> is really getting into distributed authorization policies. We tried doing
> that with UMA1’s scope structures and it didn’t work very well in practice
> (in my memory and experience). Someone could profile “type" on top of this
> if they wanted to do so, with support at the AS for that, but I don’t see a
> compelling reason for that to be a requirement as that’s a lot of
> complexity and a lot more error states (the fetch fails, or it doesn’t have
> a policy, or the policy’s in a format the AS doesn’t understand, or the AS
> doesn’t like the policy, etc).
> And AS is always free to implement its types in such a fashion, and that
> could make plenty of sense in a smaller ecosystem. And this is yet another
> reason that we define “type” as being a string to be interpreted and
> understood by the AS — so that an AS that wants to work this way can do so.
>  — Justin
> PS: thanks for pointing out the error in the example in XYZ, I’ll fix that
> prior to publication.
> On Jul 18, 2020, at 8:58 PM, Dick Hardt <> wrote:
> Justin: thanks for kindly pointing out which mail list this is.
> To clarify, public JWT claims are not just URIs, but any
> collision-resistant namespace:
> "Examples of collision-resistant namespaces include: Domain Names, Object
> Identifiers (OIDs) as defined in the ITU-T X.660 and      X.670
> Recommendation series, and Universally Unique IDentifiers (UUIDs)
> [RFC4122]."
> I think letting the "type" be any JSON string and doing a byte-wise
> comparison will be problematic. A client developer will be reading
> documentation to learn what the types are, and typing it in. Given the wide
> set of whitespace characters, and unicode equivalence, different byte
> streams will all look the same, and a byte-wise comparison will fail.
> Similarly for URIs. If it is a valid URI, then a byte-wise comparison is
> not sufficient. Canonicalization is required.
> These are not showstopper issues, but the specification should call out
> how type strings are compared, and provide caveats to an AS developer.
> I have no idea why you would think the AS would retrieve a URL.
> Since the type represents a much more complex object then a JWT claim, a
> client developer's tooling could pull down the JSON Schema (or some such)
> for a type used in their source code, and provide autocompletion and
> validation which would improve productivity and reduce errors. An AS that
> is using a defined type could use the schema for input validation. Neither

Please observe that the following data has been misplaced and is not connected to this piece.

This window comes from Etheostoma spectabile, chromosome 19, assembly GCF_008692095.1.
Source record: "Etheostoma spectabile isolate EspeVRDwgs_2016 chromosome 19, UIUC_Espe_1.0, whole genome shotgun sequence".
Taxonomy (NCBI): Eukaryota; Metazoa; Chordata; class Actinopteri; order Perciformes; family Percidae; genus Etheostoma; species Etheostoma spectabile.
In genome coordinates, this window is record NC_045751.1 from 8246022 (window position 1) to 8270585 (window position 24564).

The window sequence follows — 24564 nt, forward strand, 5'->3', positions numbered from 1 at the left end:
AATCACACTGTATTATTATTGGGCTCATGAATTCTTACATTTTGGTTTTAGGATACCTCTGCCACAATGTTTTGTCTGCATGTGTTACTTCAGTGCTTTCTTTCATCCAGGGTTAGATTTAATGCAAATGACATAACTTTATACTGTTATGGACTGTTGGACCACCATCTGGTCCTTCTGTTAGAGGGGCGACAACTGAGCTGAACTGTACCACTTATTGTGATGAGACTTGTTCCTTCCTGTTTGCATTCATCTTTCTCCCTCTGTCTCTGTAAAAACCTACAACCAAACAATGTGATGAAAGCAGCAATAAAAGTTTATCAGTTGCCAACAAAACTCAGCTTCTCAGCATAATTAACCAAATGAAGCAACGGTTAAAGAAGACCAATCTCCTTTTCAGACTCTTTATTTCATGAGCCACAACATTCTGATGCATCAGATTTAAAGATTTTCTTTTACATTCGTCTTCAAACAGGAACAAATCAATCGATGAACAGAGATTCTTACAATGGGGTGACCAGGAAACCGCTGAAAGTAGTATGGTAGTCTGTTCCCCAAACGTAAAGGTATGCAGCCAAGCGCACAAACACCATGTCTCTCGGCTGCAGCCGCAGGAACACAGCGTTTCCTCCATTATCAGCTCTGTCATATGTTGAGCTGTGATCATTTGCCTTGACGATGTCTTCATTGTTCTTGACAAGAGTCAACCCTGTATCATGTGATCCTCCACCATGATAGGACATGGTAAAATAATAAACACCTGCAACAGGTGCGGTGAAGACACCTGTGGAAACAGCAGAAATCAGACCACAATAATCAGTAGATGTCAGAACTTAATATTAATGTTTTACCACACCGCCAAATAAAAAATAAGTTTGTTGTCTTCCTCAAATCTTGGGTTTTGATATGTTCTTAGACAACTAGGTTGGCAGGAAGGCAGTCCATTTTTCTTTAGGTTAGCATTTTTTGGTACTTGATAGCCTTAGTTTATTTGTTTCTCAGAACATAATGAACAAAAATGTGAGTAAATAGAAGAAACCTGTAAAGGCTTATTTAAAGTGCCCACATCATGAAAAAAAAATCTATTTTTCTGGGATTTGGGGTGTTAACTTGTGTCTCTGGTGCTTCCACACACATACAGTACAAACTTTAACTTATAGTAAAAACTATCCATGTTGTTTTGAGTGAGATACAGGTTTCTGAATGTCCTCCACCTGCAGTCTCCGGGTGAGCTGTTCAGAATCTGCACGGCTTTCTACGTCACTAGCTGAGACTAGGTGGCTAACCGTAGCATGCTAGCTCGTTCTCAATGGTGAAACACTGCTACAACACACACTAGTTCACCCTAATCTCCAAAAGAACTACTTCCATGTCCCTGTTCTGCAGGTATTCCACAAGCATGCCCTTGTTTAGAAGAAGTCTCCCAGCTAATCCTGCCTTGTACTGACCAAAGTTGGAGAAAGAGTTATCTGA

> of these would be at run time. JSON Schema allows comments and examples.
> What is the harm in non-normative language around a retrievable URI?
> BTW: the example in
> has not
> been updated with the "type" field.
> On Sat, Jul 18, 2020 at 8:10 AM Justin Richer <> wrote:
>> Hi Dick,
>> This is a discussion about the RAR specification on the OAuth list, and
>> therefore doesn’t have anything to do with alignment with XAuth. In fact, I
>> believe the alignment is the other way around, as doesn’t Xauth normatively
>> reference RAR at this point? Even though, last I saw, it uses a different
>> top-level structure for conveying things, I believe it does say to use the
>> internal object structures. I am also a co-author on RAR and we had already
>> defined a “type” field in RAR quite some time ago. You did notice that
>> XYZ’s latest draft added this field to keep the two in alignment with each
>> other, which has always been the goal since the initial proposal of the RAR
>> work, but that’s a time lag and not a display of new intent.
>> In any event, even though I think the decision has bearing in both
>> places, this isn’t about GNAP. Working on RAR’s requirements has brought up
>> this interesting issue of what should be in the type field for RAR in OAuth
>> 2.
>> I think that it should be defined as a string, and therefore compared as
>> a byte value in all cases, regardless of what the content of the string is.
>> I don’t think the AS should be expected to fetch a URI for anything. I
>> don’t think the AS should normalize any of the inputs. I think that any
>> JSON-friendly character set should be allowed (including spaces and
>> unicodes), and since RAR already requires the JSON objects to be
>> form-encoded, this shouldn’t cause additional trouble when adding them in
>> to OAuth 2’s request structures.
>> The idea of using a URI would be to get people out of each other’s
>> namespaces. It’s similar to the concept of “public” vs “private” claims in
>> JWT:
>> What I’m proposing is that if you think it’s going to be a
>> general-purpose type name, then we recommend you use a URI as your string.
>> And beyond that, that’s it. It’s up to the AS to figure out what to do with
>> it, and RAR stays out of it.
>>  — Justin
>> On Jul 17, 2020, at 1:25 PM, Dick Hardt <> wrote:
>> Hey Justin, glad to see that you have aligned with the latest XAuth draft
>> on a type property being required.
>> I like the idea that the value of the type property is fully defined by
>> the AS, which could delegate it to a common URI for reuse. This gets GNAP
>> out of specifying access requests, and enables other parties to define